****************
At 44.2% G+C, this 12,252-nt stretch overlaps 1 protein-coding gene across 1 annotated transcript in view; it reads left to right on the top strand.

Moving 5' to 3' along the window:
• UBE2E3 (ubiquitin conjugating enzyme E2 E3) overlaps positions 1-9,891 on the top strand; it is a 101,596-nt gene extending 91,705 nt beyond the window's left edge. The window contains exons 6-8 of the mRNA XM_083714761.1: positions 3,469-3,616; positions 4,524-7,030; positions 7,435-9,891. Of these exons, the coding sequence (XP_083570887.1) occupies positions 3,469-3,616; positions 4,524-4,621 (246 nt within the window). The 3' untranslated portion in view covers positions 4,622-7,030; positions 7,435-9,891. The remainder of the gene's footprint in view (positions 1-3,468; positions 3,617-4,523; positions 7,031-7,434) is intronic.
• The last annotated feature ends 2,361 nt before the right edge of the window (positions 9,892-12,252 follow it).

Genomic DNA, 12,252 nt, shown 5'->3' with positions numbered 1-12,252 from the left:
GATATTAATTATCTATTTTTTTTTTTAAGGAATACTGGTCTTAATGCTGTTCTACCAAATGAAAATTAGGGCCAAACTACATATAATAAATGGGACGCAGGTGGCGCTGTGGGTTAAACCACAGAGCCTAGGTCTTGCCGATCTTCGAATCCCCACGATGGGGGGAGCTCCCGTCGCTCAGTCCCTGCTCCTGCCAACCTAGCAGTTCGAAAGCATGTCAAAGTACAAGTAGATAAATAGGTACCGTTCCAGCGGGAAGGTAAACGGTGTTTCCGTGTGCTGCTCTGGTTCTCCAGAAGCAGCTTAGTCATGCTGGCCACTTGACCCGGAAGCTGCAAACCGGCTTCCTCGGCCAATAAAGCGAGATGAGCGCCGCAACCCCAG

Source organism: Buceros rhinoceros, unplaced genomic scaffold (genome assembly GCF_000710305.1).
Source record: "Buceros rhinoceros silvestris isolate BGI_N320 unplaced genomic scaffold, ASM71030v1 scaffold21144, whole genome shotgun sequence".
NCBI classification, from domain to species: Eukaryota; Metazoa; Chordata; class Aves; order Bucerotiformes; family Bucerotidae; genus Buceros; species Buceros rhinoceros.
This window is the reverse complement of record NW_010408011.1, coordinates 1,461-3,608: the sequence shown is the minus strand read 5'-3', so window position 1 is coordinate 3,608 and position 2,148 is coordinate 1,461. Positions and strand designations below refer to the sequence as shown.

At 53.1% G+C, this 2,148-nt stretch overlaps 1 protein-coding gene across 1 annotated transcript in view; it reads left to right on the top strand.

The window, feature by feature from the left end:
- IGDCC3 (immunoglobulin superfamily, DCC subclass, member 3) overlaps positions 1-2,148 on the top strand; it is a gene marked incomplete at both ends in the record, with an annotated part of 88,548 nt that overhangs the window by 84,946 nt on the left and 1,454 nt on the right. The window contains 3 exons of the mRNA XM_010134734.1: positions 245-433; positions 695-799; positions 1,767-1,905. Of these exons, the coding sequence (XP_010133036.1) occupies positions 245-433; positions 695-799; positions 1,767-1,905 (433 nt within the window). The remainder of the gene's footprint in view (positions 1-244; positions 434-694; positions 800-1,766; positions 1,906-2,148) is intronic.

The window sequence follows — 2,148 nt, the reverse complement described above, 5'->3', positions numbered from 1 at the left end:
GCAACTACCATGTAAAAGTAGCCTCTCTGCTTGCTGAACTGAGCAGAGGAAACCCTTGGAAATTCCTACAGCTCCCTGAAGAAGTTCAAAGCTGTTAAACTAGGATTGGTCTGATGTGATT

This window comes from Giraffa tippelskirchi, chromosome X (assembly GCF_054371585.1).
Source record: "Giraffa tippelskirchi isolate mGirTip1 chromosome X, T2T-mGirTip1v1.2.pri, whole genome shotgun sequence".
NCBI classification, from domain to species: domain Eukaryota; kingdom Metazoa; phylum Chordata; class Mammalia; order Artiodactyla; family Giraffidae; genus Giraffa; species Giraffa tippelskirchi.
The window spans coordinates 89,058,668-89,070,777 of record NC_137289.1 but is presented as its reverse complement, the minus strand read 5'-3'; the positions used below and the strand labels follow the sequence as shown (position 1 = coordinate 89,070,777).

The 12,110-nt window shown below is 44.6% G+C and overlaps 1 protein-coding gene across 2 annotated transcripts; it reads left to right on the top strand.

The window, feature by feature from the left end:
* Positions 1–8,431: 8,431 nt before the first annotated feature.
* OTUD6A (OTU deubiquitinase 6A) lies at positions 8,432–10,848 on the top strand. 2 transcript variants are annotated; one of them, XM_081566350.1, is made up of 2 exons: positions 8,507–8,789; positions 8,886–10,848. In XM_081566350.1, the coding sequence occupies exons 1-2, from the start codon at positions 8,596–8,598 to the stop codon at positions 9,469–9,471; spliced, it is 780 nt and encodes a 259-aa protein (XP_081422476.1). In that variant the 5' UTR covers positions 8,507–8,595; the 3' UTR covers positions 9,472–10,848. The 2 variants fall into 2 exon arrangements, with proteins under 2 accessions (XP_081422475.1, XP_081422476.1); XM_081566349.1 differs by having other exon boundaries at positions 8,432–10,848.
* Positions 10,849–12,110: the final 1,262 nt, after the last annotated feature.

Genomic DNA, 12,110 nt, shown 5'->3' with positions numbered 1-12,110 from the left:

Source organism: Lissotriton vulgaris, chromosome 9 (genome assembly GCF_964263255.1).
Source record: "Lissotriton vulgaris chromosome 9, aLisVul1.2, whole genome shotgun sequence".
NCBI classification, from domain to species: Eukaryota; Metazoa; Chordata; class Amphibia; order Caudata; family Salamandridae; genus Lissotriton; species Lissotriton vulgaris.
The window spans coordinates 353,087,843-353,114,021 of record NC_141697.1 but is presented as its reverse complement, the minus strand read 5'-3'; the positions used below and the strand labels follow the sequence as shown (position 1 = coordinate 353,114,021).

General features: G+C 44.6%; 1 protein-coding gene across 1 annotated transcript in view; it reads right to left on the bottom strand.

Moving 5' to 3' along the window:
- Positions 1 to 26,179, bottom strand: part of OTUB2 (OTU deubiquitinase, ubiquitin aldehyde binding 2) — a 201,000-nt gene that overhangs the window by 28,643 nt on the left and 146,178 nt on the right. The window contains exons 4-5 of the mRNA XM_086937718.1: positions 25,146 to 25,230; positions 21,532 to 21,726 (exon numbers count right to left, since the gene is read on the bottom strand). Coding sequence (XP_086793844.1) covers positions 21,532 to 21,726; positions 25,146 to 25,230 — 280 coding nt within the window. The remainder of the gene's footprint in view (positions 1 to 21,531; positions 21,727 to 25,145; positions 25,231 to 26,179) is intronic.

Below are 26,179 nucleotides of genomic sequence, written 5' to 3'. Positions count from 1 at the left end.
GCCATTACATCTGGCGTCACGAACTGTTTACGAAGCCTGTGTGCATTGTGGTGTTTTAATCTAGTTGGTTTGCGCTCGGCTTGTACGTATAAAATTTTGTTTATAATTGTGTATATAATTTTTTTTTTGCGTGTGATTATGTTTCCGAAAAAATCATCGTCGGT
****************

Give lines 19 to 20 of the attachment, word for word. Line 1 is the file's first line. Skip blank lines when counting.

The window spans coordinates 89,058,668-89,070,777 of record NC_137289.1 but is presented as its reverse complement, the minus strand read 5'-3'; the positions used below and the strand labels follow the sequence as shown (position 1 = coordinate 89,070,777).

The 12,110-nt window shown below is 44.6% G+C and overlaps 1 protein-coding gene across 2 annotated transcripts; it reads left to right on the top strand.